After what seems like years of talking and even more spent waiting for the 47-Van Ness, the San Francisco County Transit Authority and the Board of Supervisors finally cleared the way for Bus Rapid Transit along Van Ness Avenue on Tuesday. The project promises to speed up trips between Mission and Lombard Streets by a modest six and a half minutes, but with all the bureaucratic hangups and necessary environmental studies, the Van Ness BRT is already running late and probably won't start zipping up and down the corridor until 2018 at the earliest.
Like the BRT project on Geary Boulevard, the Van Ness BRT will reconfigure one of San Francisco's busiest streets to match that oft-touted Transit First policy. In this case, the median will be removed for two dedicated bus-only lanes and boarding platforms. Left turns off of Van Ness will be completely banished except for the intersection with Broadway.
While the renderings show an idyllic view of the project, it will still be years before you're actually transferring from the N-Judah at Van Ness Station to the 49X-BRT (or whatever they decide to call it). As Curbed pointed out four years ago the project was supposed to begin in 2006 and be done by this year. Now that the city is finally getting its act together, expect another five years before the $126 million project is completed in 2018.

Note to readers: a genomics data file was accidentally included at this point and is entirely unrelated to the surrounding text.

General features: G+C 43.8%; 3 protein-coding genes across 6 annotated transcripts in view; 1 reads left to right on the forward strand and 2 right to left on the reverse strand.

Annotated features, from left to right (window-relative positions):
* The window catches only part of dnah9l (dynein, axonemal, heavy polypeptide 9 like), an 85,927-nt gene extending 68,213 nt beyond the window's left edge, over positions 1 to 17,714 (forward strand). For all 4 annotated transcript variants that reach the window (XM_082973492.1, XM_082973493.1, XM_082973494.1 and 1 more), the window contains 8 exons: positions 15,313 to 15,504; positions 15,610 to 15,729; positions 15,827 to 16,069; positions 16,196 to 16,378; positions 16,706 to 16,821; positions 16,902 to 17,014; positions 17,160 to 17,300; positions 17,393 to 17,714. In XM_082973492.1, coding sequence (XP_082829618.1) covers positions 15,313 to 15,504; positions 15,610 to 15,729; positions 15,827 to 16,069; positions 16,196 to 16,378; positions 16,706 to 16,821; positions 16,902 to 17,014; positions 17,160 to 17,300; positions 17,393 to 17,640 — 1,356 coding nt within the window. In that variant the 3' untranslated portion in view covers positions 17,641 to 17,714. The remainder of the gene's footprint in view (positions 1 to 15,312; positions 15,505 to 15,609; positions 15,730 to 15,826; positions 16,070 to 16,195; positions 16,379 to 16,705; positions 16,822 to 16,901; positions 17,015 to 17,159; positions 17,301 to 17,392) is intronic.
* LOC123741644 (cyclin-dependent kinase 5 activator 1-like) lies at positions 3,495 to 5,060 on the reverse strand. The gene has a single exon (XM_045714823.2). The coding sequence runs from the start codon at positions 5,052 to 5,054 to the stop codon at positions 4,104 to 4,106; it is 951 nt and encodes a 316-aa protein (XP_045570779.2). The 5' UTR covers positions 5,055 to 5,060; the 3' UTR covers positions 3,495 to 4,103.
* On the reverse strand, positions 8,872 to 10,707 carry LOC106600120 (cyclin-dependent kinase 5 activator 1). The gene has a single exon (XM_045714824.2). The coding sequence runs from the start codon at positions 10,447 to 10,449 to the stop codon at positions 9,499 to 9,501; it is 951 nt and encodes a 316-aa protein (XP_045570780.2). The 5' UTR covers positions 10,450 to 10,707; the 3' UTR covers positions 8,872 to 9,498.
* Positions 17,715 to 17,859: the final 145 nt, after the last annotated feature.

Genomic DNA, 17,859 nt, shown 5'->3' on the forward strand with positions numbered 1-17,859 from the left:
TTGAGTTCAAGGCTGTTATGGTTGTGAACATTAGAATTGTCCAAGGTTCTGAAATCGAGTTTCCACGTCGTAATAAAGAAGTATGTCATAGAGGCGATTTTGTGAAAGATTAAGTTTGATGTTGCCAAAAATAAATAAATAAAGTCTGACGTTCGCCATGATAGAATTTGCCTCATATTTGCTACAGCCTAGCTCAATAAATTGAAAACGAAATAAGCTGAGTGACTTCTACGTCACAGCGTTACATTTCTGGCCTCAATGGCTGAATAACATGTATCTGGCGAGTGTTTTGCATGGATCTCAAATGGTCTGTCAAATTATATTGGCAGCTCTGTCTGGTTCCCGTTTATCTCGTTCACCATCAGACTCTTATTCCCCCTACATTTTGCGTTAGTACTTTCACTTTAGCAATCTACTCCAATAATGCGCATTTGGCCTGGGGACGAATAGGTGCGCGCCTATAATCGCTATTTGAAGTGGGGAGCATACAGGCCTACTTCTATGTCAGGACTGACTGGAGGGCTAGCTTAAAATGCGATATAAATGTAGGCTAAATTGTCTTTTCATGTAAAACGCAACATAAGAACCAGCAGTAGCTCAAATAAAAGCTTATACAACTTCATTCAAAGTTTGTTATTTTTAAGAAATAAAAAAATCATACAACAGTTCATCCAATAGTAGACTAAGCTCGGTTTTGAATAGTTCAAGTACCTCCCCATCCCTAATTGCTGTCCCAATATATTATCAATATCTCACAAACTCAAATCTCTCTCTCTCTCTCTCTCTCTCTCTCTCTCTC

Finally, as a brief addendum, and because we love a good NIMBY fight, local transit activist Andy Bosselman brings this delightful account of one of the recent (public) meetings to discuss the BRT project where one member of the constantly argumentative Middle Polk Association actually accused members of the S.F. Transit Riders Union of being spies.